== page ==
american express changes its business concept in europe

What Are the Impacts of Change

Regulations imposed by the EU Payments Package were set in place to provide interchange fee caps, separate payment schemes from processing operations, regulate requirements for network access, and positively affect the pan-European licensing agreements. The aim and guiding principle of the EU PP was to level the playing field and provide customers with both security and increased options.

However, in the case of American Express, these regulations have also rendered the company's bank licensing business unviable in the European Union. 

What the fee

These changes to EU regulations have, among other things, made it impossible for Amex to cooperate exclusively with one bank in each country.

There is also the ceiling of 5% on credit card charges that had also significantly affected American Express' EU business. For example, Amex fees for Cyprus were nearer to 8% before the Payments Package was enforced. 


Source: AlJazeera

2019 Marks the concept change of Amex in Europe

American Express was therefore no longer able to compete with Visa and MasterCard when it came to bank cooperation. Thus, the international giant made a difficult decision and elected to exit all of its bank licensing arrangements in the European Union. This means that they have terminated all licenses with its existing EU partners, stopped issuing new cards and are in the final stages of the process of closing down all operations directly related to bank licensing.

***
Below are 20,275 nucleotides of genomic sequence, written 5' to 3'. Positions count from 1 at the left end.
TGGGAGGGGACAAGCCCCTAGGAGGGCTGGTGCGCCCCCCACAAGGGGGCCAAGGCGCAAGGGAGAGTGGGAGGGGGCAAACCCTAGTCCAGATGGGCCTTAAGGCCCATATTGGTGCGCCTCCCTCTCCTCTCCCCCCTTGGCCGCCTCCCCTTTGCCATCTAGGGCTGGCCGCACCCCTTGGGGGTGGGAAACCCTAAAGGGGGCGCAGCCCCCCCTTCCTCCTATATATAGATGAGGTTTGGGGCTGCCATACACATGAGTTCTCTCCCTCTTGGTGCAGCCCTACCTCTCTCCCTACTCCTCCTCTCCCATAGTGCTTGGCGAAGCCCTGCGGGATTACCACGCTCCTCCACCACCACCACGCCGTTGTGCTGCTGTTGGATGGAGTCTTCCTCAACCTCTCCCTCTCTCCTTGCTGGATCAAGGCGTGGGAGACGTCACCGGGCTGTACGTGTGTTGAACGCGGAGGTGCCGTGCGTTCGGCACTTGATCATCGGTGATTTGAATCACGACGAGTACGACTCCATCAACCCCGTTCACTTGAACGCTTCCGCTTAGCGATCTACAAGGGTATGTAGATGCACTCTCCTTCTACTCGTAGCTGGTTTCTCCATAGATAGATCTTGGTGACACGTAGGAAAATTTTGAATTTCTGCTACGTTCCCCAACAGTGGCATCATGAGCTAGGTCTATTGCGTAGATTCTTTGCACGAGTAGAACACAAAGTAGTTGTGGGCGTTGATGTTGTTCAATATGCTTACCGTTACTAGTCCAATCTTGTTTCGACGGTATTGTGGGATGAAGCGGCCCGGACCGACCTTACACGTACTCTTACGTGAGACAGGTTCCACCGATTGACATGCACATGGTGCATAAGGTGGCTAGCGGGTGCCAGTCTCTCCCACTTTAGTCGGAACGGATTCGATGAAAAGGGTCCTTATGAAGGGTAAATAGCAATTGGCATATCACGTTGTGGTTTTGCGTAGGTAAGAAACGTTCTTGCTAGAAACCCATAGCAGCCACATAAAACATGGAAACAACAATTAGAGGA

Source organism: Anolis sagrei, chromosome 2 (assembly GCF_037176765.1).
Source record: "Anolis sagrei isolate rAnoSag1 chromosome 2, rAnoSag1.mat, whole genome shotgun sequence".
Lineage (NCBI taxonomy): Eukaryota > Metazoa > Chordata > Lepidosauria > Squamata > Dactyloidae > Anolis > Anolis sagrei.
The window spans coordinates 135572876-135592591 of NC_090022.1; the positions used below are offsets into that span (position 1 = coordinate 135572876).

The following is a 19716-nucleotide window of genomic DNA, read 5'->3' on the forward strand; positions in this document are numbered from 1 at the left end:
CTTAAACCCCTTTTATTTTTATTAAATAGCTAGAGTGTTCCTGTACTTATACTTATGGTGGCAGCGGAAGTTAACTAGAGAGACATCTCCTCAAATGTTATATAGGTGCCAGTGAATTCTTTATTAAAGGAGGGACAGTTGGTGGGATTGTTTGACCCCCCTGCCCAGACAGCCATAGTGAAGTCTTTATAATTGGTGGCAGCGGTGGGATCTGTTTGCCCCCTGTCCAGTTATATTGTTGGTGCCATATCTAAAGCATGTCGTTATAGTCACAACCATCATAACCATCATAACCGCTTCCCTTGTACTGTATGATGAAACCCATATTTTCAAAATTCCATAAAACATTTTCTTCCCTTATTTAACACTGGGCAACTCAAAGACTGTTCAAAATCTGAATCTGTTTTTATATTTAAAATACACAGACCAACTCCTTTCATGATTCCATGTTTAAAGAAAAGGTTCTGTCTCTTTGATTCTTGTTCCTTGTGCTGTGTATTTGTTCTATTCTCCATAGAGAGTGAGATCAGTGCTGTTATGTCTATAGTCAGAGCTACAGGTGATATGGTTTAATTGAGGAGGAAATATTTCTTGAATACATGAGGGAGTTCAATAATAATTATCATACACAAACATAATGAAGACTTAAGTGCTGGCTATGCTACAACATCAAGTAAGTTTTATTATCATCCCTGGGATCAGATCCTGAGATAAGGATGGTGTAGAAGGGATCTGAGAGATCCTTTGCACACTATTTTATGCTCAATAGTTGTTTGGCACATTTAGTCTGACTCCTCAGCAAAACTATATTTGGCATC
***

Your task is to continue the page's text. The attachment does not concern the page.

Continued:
Over the course of 2019, American Express credit cards issued under independent operator agreements will be rendered invalid in all countries of the European Union. Various banks that have up to now had exclusive licensing contracts with American Express have already responded accordingly and provided their clients with the opportunity to switch to other card brands.

Not a 100% Exit

The card company is still open to dealing directly with interested individuals and has also opted to maintain a physical presence in several European Union countries, operating its proprietary businesses or joint ventures, including France, one of its most lucrative markets. 

Card issuing, both commercial and consumer, as well as euro and dollar-denominated, and their popular Amex business travel cards through agent banks is also an option. American Express will also continue to operate their European merchant network. 

While the Payments Package was stated as the reason for American Express withdrawing from the current operational model in the EU market, various financial analysts have hinted that pressure from alternative payment methods and providers may have also been a pertinent factor. 

Overall, the American Express exit has significantly increased business and profit for its main competitors. Visa and Mastercard may have seen their customer numbers swell due to the switch from Amex to their own cards, but American Express is set to remain a significant presence in the EU financial market and continue to shape the financial landscape in the years to come.

The strong presence of Amex